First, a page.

written by, Miriam Bloom Williams and Tara Elwell Henning | co-founders of Bloomwell
The startup environment requires constant and ruthless prioritization, and in most early stage startups, parental leave policies aren’t implemented until the need arises. This means that expectant moms and dads often find themselves in a unique position: the first person at your startup to have a baby. As if things aren’t hectic enough, you’re acutely aware that your decisions may impact the new parents that come after you. We’ve *literally* been there – so we’ve put together a step-by-step approach to help you get it done, regardless if your company even has an HR department yet!
1. Know Your Rights & Share Benchmarks
Many executives are looking to do “the right thing” but aren’t certain what that might be. In addition to knowing your state and federal rights, providing benefits benchmarks is crucial to establishing a policy that is perceived as fair, generous, or even best in class.
Federal laws: The Family and Medical Leave Act, or FMLA, is a federal program that guarantees your job – unpaid – for 12 weeks after baby.
State laws & Short Term Disability Insurance: Eight states and D.C ( California, New Jersey, Rhode Island, New York, Washington, Massachusetts, Connecticut and Oregon and D.C.) have additional laws to support families, including short term disability insurance that allows you to receive a portion of your salary while you’re on leave. Many progressive companies complete the gap. For example, if CA law covers 45% of your salary, a company may want to offer coverage of the remaining 55%.
Benchmarks: Many companies go above and beyond what is legally required. Both Glassdoor and Fairygodboss offer visibility to the leave policies of major corporations. Consider not just the length of time, but what portion of your leave might be paid, or can be taken unpaid.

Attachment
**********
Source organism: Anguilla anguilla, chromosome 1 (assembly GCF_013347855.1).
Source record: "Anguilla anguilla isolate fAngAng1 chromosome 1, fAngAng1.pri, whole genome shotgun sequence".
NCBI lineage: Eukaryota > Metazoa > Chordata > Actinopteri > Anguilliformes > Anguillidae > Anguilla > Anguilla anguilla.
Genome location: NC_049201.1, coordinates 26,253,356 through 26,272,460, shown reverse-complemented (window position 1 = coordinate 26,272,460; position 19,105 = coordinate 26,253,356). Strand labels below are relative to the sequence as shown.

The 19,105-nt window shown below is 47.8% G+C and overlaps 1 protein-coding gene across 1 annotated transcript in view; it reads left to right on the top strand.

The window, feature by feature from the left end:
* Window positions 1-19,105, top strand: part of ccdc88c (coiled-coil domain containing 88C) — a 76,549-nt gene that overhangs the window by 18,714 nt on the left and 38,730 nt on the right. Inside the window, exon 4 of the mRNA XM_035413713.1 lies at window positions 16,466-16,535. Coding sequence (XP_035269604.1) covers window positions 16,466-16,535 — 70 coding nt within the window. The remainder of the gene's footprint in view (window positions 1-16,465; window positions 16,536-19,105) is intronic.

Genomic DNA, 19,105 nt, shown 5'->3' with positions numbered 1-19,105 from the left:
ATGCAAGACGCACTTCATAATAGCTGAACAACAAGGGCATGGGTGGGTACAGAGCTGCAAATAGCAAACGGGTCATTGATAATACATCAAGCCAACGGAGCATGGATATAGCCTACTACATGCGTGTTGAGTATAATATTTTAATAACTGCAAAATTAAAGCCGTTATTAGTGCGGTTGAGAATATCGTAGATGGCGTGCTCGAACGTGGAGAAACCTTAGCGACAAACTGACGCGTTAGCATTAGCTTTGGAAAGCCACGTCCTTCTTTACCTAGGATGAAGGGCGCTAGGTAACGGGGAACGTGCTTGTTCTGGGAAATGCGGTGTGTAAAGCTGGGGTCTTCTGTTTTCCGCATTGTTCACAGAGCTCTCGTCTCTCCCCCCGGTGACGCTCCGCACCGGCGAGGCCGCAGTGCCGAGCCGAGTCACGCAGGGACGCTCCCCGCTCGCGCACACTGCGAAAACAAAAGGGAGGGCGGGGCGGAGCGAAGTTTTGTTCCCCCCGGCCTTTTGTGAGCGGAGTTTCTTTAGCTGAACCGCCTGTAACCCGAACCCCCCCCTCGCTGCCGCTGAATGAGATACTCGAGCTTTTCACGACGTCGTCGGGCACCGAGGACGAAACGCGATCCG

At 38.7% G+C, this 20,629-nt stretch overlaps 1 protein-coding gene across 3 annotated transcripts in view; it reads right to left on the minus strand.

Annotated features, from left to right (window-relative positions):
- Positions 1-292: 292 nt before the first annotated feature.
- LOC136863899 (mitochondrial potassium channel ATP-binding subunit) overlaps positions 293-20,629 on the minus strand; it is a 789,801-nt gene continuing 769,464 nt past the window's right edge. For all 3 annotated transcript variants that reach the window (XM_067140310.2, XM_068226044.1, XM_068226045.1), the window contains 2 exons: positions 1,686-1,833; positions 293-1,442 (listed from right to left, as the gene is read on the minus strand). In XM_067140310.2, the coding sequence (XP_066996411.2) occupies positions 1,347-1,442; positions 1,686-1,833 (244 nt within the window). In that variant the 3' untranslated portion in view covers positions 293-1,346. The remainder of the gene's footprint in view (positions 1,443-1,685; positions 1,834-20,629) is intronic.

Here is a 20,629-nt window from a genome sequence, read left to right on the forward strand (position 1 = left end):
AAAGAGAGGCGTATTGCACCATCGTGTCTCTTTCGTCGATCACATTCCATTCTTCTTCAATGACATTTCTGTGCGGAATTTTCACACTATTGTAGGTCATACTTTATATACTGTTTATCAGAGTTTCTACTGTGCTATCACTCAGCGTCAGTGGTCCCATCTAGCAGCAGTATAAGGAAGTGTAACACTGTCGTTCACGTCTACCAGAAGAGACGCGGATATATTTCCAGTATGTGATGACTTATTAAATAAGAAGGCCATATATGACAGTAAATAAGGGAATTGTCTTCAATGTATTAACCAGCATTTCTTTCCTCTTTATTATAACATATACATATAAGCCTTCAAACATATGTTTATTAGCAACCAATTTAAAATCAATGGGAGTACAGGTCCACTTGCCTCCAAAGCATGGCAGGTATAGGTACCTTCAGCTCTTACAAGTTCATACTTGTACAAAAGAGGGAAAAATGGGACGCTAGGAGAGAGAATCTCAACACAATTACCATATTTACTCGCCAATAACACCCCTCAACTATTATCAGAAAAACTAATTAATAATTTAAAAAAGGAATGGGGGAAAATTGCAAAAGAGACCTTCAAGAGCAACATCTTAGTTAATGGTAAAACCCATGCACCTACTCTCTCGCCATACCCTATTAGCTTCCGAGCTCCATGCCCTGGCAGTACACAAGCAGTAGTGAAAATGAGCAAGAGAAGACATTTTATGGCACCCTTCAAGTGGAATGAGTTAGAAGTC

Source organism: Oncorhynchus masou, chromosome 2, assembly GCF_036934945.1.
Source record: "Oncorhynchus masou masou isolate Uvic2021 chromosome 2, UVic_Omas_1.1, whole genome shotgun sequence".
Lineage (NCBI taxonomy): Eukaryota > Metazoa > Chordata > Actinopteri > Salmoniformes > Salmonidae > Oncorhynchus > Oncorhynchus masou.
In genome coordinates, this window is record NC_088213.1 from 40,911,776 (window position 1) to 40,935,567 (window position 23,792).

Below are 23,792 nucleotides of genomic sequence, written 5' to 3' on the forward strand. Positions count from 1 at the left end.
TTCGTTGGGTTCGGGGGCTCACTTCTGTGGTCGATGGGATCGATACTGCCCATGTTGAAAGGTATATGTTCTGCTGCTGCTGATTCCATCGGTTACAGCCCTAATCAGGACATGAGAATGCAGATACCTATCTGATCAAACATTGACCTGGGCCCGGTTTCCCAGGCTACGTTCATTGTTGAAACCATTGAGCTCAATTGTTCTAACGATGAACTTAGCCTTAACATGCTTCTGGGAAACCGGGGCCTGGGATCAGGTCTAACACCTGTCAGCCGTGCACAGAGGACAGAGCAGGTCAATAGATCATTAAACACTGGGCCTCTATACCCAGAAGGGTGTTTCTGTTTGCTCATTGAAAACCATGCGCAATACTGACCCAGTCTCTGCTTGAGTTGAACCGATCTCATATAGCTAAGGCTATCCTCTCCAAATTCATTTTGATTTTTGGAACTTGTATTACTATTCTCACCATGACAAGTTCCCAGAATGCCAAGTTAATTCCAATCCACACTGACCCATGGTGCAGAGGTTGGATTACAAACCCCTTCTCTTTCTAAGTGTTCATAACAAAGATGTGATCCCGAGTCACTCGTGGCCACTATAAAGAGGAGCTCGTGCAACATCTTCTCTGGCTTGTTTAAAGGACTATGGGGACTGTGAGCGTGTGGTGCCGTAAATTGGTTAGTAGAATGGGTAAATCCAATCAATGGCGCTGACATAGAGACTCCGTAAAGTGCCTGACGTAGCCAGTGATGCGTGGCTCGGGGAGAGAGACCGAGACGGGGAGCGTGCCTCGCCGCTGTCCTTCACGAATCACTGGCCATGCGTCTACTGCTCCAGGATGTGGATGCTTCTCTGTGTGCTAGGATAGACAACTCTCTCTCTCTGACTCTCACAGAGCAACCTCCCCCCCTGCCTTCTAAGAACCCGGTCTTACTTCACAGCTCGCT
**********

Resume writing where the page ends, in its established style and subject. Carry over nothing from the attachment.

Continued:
This stage is also a great time to remind the leadership team that parental leave policies are an amazing recruitment and retention tool.
2. Parental leave policy templates
3. Consider return to work resources
While we all love a onesie with the company logo, we love some even more powerful ways to show support for the growing families.
Make food preparation easier: A gift card to Blue Apron, Doordash or Uber Eats.
Ease back to work with a 4-day work week for the first month.
Drop-in or emergency child care benefits can take some stress off two-income households when unplanned issues arise with childcare providers.
Institute flexible work policies including Work From Home, ensuring that all meetings take place between core work hours of 9 to 4.
For jobs that require travel, consider a partnership with Milk Stork.
4. Take your leave. And encourage male colleagues to do the same.
We love the stories of new fathers Alexis Ohanian (Reddit co-founder, married to Serena Williams) and Adam Rhuberg (Director of Analytics, UpWork), acknowledging that family leave is essential for both parents … and confirming that both parents share and enjoy childcare duties. Remind your male colleagues that taking their full parental leave sets a positive precedent for others in the company who might want or need the support.
Miriam Bloom Williams and Tara Elwell Henning are the co-founders of Bloomwell, a new maternity apparel brand for boss moms. They met over a decade ago working at Louis Vuitton, and both spent time at high growth retail technology startup, Narvar. Tara was the first employee to have a baby at Narvar, and helped shape the leave policy. They are moms to Alexandra (4), Taylor (2) and David (2).